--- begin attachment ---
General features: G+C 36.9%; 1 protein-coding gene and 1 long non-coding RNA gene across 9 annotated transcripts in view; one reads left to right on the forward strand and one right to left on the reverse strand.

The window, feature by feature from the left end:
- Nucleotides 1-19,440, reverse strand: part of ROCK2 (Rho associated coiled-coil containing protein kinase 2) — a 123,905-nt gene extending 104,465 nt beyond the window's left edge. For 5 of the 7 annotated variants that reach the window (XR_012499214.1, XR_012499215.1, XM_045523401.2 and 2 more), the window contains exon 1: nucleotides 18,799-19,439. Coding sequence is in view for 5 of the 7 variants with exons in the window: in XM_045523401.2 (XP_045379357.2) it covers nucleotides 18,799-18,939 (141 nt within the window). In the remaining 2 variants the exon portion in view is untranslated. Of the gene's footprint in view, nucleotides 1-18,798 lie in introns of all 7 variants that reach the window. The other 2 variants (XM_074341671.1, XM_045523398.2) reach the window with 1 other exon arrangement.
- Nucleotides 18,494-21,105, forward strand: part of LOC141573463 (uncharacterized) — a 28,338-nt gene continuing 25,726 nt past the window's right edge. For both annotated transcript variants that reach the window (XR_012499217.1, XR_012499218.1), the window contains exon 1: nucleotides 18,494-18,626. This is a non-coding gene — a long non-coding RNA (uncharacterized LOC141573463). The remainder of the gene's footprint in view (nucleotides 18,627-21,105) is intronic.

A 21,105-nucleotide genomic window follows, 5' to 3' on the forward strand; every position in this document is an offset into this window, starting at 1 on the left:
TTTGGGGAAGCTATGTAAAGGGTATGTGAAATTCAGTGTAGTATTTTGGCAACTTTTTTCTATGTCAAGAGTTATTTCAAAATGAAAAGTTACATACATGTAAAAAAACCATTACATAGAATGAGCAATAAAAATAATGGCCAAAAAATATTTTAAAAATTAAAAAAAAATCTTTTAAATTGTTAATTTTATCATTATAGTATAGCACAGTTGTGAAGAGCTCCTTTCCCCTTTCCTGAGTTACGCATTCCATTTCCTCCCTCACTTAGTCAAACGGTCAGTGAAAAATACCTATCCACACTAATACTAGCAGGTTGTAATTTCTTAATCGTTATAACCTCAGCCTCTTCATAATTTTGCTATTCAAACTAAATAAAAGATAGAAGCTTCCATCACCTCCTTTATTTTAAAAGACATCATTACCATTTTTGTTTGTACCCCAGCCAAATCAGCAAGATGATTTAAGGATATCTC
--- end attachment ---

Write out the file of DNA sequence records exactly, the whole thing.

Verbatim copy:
General features: G+C 36.9%; 1 protein-coding gene and 1 long non-coding RNA gene across 9 annotated transcripts in view; one reads left to right on the forward strand and one right to left on the reverse strand.

The window, feature by feature from the left end:
- Nucleotides 1-19,440, reverse strand: part of ROCK2 (Rho associated coiled-coil containing protein kinase 2) — a 123,905-nt gene extending 104,465 nt beyond the window's left edge. For 5 of the 7 annotated variants that reach the window (XR_012499214.1, XR_012499215.1, XM_045523401.2 and 2 more), the window contains exon 1: nucleotides 18,799-19,439. Coding sequence is in view for 5 of the 7 variants with exons in the window: in XM_045523401.2 (XP_045379357.2) it covers nucleotides 18,799-18,939 (141 nt within the window). In the remaining 2 variants the exon portion in view is untranslated. Of the gene's footprint in view, nucleotides 1-18,798 lie in introns of all 7 variants that reach the window. The other 2 variants (XM_074341671.1, XM_045523398.2) reach the window with 1 other exon arrangement.
- Nucleotides 18,494-21,105, forward strand: part of LOC141573463 (uncharacterized) — a 28,338-nt gene continuing 25,726 nt past the window's right edge. For both annotated transcript variants that reach the window (XR_012499217.1, XR_012499218.1), the window contains exon 1: nucleotides 18,494-18,626. This is a non-coding gene — a long non-coding RNA (uncharacterized LOC141573463). The remainder of the gene's footprint in view (nucleotides 18,627-21,105) is intronic.

A 21,105-nucleotide genomic window follows, 5' to 3' on the forward strand; every position in this document is an offset into this window, starting at 1 on the left:
TTTGGGGAAGCTATGTAAAGGGTATGTGAAATTCAGTGTAGTATTTTGGCAACTTTTTTCTATGTCAAGAGTTATTTCAAAATGAAAAGTTACATACATGTAAAAAAACCATTACATAGAATGAGCAATAAAAATAATGGCCAAAAAATATTTTAAAAATTAAAAAAAAATCTTTTAAATTGTTAATTTTATCATTATAGTATAGCACAGTTGTGAAGAGCTCCTTTCCCCTTTCCTGAGTTACGCATTCCATTTCCTCCCTCACTTAGTCAAACGGTCAGTGAAAAATACCTATCCACACTAATACTAGCAGGTTGTAATTTCTTAATCGTTATAACCTCAGCCTCTTCATAATTTTGCTATTCAAACTAAATAAAAGATAGAAGCTTCCATCACCTCCTTTATTTTAAAAGACATCATTACCATTTTTGTTTGTACCCCAGCCAAATCAGCAAGATGATTTAAGGATATCTC